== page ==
Researchers from the Institute for Quantum Computing (IQC) at the University of Waterloo led the development of a new extensible wiring technique capable of controlling superconducting quantum bits, representing a significant step towards to the realization of a scalable quantum computer.

"The quantum socket is a wiring method that uses three-dimensional wires based on spring-loaded pins to address individual qubits," said Jeremy Béjanin, a PhD...

Im Focus: Scientists develop a semiconductor nanocomposite material that moves in response to light

In a paper in Scientific Reports, a research team at Worcester Polytechnic Institute describes a novel light-activated phenomenon that could become the basis for applications as diverse as microscopic robotic grippers and more efficient solar cells.

A research team at Worcester Polytechnic Institute (WPI) has developed a revolutionary, light-activated semiconductor nanocomposite material that can be used...

Im Focus: Diamonds aren't forever: Sandia, Harvard team create first quantum computer bridge

By forcefully embedding two silicon atoms in a diamond matrix, Sandia researchers have demonstrated for the first time on a single chip all the components needed to create a quantum bridge to link quantum computers together.

"People have already built small quantum computers," says Sandia researcher Ryan Camacho. "Maybe the first useful one won't be a single giant quantum computer...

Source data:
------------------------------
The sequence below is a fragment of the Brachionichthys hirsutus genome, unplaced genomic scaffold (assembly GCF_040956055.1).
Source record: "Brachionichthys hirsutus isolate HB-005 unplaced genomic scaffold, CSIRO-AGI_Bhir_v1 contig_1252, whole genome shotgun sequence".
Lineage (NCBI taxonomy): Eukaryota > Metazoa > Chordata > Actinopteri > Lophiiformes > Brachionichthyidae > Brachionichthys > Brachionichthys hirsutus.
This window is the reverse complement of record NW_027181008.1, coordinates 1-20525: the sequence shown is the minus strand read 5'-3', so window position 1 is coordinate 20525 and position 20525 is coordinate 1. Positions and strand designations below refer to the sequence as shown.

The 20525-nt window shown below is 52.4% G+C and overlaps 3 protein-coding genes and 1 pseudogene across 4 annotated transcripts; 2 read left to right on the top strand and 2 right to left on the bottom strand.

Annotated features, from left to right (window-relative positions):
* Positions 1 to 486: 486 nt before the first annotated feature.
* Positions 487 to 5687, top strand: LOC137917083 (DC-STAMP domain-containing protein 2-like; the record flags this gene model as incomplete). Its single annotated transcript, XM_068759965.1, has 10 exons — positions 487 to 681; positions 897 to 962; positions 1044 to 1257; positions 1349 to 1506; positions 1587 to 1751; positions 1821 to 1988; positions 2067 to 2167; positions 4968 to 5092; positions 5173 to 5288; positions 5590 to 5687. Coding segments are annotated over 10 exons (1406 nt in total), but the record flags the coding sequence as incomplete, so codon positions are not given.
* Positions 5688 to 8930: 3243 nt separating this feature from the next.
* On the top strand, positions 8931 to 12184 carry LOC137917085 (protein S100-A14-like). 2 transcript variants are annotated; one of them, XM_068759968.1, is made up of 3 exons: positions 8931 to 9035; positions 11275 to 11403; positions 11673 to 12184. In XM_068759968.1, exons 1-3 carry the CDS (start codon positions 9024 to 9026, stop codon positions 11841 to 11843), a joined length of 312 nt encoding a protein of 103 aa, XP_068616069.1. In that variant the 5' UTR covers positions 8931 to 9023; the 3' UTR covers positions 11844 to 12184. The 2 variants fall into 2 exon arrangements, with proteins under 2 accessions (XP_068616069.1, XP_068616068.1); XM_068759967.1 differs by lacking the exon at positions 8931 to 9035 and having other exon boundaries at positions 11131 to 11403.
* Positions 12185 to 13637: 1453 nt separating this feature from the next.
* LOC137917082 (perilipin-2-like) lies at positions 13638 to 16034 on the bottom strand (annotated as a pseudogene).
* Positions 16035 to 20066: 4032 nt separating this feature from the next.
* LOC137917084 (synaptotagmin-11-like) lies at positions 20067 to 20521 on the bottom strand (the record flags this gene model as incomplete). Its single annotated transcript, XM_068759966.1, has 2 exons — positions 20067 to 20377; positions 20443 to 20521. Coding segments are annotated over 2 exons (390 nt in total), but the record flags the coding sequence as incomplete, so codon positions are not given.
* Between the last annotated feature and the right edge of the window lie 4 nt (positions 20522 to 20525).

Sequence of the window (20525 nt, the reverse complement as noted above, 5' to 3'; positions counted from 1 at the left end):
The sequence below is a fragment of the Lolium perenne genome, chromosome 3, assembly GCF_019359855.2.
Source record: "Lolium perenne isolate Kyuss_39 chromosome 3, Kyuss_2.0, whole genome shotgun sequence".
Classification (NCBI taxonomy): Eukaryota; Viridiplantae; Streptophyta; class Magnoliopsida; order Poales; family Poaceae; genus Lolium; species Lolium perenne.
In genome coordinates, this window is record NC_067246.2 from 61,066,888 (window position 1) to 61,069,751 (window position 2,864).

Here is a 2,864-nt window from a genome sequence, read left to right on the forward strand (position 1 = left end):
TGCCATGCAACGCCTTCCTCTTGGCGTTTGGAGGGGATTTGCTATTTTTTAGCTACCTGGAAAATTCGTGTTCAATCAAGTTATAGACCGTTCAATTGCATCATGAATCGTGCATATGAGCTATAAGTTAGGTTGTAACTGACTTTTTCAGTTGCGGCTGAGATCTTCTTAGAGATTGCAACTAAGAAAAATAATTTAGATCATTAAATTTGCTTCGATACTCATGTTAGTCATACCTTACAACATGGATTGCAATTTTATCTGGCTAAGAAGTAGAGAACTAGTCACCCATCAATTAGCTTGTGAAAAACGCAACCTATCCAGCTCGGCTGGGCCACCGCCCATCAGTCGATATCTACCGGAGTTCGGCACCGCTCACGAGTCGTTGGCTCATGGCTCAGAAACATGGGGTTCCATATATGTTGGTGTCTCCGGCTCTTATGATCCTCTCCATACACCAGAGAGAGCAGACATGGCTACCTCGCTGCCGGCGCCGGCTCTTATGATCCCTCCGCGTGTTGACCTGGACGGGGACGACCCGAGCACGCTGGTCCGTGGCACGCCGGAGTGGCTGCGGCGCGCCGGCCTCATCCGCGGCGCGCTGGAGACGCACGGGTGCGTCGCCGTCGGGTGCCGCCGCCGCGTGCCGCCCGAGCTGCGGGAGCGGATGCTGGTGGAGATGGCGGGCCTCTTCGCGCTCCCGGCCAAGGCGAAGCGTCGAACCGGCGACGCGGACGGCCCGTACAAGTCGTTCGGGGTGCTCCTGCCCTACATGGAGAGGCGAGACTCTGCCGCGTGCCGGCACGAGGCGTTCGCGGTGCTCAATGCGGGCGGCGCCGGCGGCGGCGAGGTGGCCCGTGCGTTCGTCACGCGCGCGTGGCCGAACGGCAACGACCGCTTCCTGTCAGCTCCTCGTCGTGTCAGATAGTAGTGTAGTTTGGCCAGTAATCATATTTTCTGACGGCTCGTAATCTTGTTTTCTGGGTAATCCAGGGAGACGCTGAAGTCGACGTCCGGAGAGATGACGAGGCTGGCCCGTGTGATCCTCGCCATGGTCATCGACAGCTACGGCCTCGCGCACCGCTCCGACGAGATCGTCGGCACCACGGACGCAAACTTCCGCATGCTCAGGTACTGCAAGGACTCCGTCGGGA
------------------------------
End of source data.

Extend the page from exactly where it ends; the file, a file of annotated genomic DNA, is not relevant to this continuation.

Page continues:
Im Focus: New Products - Highlights of COMPAMED 2016

COMPAMED has become the leading international marketplace for suppliers of medical manufacturing. The trade fair, which takes place every November and is co-located to MEDICA in Dusseldorf, has been steadily growing over the past years and shows that medical technology remains a rapidly growing market.

In 2016, the joint pavilion by the IVAM Microtechnology Network, the Product Market “High-tech for Medical Devices”, will be located in Hall 8a again and will...

Im Focus: Ultra-thin ferroelectric material for next-generation electronics

'Ferroelectric' materials can switch between different states of electrical polarization in response to an external electric field. This flexibility means they show promise for many applications, for example in electronic devices and computer memory. Current ferroelectric materials are highly valued for their thermal and chemical stability and rapid electro-mechanical responses, but creating a material that is scalable down to the tiny sizes needed for technologies like silicon-based semiconductors (Si-based CMOS) has proven challenging.

Now, Hiroshi Funakubo and co-workers at the Tokyo Institute of Technology, in collaboration with researchers across Japan, have conducted experiments to...

All Focus news of the innovation-report >>>



Event News

#IC2S2: When Social Science meets Computer Science - GESIS will host the IC2S2 conference 2017

14.10.2016 | Event News

Agricultural Trade Developments and Potentials in Central Asia and the South Caucasus

14.10.2016 | Event News

World Health Summit – Day Three: A Call to Action

12.10.2016 | Event News

Latest News

Resolving the mystery of preeclampsia

21.10.2016 | Health and Medicine

Stanford researchers create new special-purpose computer that may someday save us billions

21.10.2016 | Information Technology

From ancient fossils to future cars

21.10.2016 | Materials Sciences

More VideoLinks >>>